Despite education’s importance, enormous barriers to affording it still exist for far too many aspiring students.

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Affordable education is crucial to a promising future

By Don Kusler
Special to Tribune News Service

THE issues facing America’s colleges and its college students have rightfully been getting plenty of attention this presidential election campaign.

After all, education is key in attaining financial health. Time and again, financial success has been linked with schooling, whether it occurs in a trade school, community college or four-year university.

The average annual income gap between college-educated workers and those without diplomas has grown to more than $30,000 — not a small sum for individuals, their families and the communities that depend on their consumerism and tax revenue to drive the local economy.

Despite education’s importance, enormous barriers to affording it still exist for far too many aspiring students.

Many can’t even get started with higher education because of the cost. And some families, even though they earn too much money to receive grant or loan support, still cannot afford the escalating costs.

Even those who do qualify for loans often wind up borrowing huge sums of money to complete their degrees, leaving school with not just a diploma but also crushing debt as they begin their careers.

I know such challenges firsthand. After helping my older siblings finance their educations, my parents found themselves down to one income and with increased money pressures resulting from aging and depleted reserves. Consequently, I was largely on my own in paying for school.

Despite good grades, academic grants didn’t materialize, and my parents made too much money for me to qualify for state or federal grants.

So I turned to loans, finished school with numerous types of debt and spent the next decade living on the financial edge before successfully breaking free.

While Donald Trump doesn’t talk much about education, it’s been refreshing to see Hillary Clinton take the discussion to a new level.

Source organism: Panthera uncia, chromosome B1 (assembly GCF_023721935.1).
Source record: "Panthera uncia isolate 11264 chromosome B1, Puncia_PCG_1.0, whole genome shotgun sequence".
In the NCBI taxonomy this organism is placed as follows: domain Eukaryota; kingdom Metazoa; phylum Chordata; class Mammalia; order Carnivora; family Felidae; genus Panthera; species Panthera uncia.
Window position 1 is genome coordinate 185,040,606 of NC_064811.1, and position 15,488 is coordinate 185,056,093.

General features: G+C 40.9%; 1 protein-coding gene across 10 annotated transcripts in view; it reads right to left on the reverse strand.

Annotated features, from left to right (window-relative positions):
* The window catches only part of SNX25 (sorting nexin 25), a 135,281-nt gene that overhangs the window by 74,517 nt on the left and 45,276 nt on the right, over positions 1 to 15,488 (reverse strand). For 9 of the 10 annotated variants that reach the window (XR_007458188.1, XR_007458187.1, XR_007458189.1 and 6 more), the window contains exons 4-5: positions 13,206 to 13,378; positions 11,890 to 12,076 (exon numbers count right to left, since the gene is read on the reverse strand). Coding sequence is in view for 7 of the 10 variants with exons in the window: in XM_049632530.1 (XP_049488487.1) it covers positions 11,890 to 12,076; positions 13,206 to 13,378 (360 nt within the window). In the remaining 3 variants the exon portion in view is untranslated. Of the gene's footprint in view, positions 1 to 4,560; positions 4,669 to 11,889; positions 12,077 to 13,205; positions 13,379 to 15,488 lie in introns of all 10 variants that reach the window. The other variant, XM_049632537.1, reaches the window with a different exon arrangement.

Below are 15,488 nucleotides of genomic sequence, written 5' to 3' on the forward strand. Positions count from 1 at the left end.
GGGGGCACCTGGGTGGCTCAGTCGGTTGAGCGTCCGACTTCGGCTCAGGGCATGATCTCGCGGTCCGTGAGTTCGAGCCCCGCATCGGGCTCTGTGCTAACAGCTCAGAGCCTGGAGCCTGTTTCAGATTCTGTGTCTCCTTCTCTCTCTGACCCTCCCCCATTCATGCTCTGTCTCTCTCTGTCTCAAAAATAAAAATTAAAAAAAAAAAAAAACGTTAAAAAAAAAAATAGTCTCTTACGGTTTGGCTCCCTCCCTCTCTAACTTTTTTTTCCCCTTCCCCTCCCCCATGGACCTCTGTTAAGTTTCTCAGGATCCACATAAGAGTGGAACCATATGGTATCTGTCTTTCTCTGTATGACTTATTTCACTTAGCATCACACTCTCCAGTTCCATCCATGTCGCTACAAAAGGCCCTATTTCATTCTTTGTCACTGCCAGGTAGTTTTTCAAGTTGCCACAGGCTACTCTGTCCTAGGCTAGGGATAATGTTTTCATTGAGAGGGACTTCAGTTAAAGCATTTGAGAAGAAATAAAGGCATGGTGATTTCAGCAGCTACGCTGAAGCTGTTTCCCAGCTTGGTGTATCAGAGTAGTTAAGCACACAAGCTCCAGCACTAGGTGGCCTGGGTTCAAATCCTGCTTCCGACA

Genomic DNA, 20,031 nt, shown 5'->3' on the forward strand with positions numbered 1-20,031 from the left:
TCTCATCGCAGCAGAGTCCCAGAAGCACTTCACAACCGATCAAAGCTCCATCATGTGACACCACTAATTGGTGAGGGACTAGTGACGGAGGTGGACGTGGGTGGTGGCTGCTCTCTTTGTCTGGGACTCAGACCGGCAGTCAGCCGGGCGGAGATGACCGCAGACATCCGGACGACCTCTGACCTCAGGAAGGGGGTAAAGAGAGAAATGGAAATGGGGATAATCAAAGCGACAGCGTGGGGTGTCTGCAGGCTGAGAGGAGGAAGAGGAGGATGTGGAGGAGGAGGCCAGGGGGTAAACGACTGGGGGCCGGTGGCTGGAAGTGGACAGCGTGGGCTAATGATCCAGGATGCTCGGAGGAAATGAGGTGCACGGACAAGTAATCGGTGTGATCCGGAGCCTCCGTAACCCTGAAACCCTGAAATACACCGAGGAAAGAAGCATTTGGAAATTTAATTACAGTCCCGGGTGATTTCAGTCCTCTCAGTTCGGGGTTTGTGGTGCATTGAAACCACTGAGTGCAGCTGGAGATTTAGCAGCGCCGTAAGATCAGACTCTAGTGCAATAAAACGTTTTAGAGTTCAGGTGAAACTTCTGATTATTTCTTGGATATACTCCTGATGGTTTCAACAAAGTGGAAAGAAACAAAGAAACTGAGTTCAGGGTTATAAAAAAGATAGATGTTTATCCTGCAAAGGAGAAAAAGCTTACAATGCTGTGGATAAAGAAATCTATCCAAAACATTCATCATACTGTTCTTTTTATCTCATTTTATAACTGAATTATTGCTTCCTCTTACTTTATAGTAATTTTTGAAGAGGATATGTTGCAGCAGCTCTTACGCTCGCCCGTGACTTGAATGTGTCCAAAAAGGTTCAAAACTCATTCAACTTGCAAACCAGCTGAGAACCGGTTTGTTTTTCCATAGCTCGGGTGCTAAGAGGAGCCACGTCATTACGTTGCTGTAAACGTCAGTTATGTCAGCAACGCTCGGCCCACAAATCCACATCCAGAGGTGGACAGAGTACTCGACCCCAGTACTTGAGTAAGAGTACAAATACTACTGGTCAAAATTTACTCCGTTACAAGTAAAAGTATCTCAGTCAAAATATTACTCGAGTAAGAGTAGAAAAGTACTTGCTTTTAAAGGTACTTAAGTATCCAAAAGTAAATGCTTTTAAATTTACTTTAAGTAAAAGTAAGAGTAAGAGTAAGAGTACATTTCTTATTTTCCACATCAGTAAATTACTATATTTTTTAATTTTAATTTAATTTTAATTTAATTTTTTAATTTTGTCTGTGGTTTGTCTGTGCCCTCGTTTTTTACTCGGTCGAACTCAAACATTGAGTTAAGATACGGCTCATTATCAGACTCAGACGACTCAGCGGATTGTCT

In fact, she has a plan that would immediately make families earning $85,000 or less a year eligible for free tuition at four-year public colleges and universities. The income threshold would rise to $125,000 by 2021. All community colleges would have free tuition under her plan.

The blueprint also calls on states to increase educational funding and would hold institutions of higher education accountable for controlling costs and promoting student success.

She would also establish a $25 billion fund supporting historically black colleges and universities and institutions serving Hispanics and other minorities, not to mention students who are parents.

Additionally, the plan would make it easier to refinance loans and force lenders to offer loans with lower rates. Predatory lenders would be targeted as well.

Taken together, the measures would help many students find a better path forward. The plan would be funded by rolling back certain tax deductions and credits for high-income earners, her campaign has said.

Clinton’s plan, for all its positives, is, of course, not perfect. Many students would still find non-tuition expenses a burden, and grant funding at the state and federal level needs to be boosted beyond what the plan calls for.

If the plan is fully implemented, though, it would dramatically lower the financial hurdles to higher education and give a helping hand to students past, present and future. Such a plan deserves all our support.